Yesterday, the U.S. Senate confirmed former Google executive Michelle Lee to head the U.S. Patent and Trademark Office, a position that has been vacant for two years.
Lee is the former deputy general counsel and former head of patents and patent strategy at Google. She will now head an agency whose main role is to determine which inventions deserve a patent. Since her new position has been empty for two years (even though she was interim head until being confirmed), she will face a massive backlog in examining patents. The unexamined backlog in December 2011 was almost 722,000 patents while today it currently stands at 602,265.
As Ars Technica notes, Lee’s appointment marks the first time someone with a background from an Internet-focused company will take the helm at USPTO. Lee is also a popular pick due to her belief that there needs to be significant patent reforms. While she was at Google, Lee became one of the most outspoken lawyer on the issue of “patent trolls.”
How out of control has patent litigation gotten recently? Before 1990, there had been just one patent damage award of over $ 100 million. Since 1990, there have been at least 15, with at least five topping $ 500 million.
Then there are people patenting general ideas and demanding millions for anyone who tries to use such a thought.
- Did you pay for something, anything on your phone using a credit card? We have a patent troll for that.
- Use Wi-Fi at work? We have a patent troll for that.
- Use a scanner at work? We have a patent troll for that.
- Use a fax machine at work? We have a patent troll for that.
- Use a computer in general? Heck, we had a patent troll for that.
- Send pictures on your cell phone? We have a patent troll for that as well.
- Watch/send videos on your cell phone? Of course we have a patent troll for that.
The current system too easily allows damages to be assessed based on the value of the whole product often containing many features — not just the value of the innovation of the allegedly infringed patent — which means the threat of potentially massive awards forces defendants to settle. Balance should be restored by requiring damages to be based on the value of the innovation’s contribution to the product…Passage of patent reform is long overdue. - Michelle Lee, Google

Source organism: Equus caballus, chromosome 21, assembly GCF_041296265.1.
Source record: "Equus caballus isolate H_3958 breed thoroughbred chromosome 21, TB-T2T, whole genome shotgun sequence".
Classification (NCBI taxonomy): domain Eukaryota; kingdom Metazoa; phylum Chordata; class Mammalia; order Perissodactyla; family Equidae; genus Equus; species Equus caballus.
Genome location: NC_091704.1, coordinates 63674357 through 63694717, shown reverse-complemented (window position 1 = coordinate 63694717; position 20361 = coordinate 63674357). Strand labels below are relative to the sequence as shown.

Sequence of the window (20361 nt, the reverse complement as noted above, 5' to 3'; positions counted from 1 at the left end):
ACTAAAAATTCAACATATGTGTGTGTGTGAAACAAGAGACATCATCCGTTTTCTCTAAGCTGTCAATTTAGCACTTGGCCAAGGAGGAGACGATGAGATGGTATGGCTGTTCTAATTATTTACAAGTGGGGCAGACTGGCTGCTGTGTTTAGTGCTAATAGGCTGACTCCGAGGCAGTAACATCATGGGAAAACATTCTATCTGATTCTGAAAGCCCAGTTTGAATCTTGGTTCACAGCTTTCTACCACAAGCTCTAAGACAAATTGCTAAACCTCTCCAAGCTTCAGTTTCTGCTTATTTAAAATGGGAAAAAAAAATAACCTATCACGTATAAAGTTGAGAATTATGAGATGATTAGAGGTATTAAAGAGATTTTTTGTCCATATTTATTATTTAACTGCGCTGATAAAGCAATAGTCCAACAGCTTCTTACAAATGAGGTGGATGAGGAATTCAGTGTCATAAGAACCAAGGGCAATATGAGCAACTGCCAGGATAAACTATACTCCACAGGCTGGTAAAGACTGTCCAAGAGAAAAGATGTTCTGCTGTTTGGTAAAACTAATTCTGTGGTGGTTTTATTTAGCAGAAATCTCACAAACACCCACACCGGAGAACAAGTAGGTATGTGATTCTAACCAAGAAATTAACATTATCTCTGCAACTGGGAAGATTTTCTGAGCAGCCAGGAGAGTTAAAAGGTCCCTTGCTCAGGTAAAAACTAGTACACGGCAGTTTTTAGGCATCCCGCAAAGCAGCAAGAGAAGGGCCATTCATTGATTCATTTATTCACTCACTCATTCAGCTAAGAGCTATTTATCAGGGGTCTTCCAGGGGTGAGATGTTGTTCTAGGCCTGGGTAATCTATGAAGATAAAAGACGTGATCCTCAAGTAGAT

As TechDirt noted after Lee gave a speech about patent reform last year, this may be the first time that the patent system will be run by someone who isn’t of the belief that more patents somehow mean a better system.
I can’t recall ever seeing a head of the patent office open to even recognizing that patents are not the be-all and end-all of innovation. I can’t recall ever seeing a head of the patent office even willing to admit that there could be costs to the patent system that need to be weighed against the benefits. For the most part, they’ve tended to just want to expand the patent system on the assumptions that “patent = good; more patents = better.” So this kind of speech was actually both surprising and refreshing. - TechDirt
Lee almost didn’t get to this position. Last year, the White House came close to nominating a pharma lawyer as the USPTO head at a time when big pharma companies were pushing millions into lobbying against patent reform. Thankfully, the White House heard the backlash from both the public and tech industry and stepped away from that candidate and onto Lee.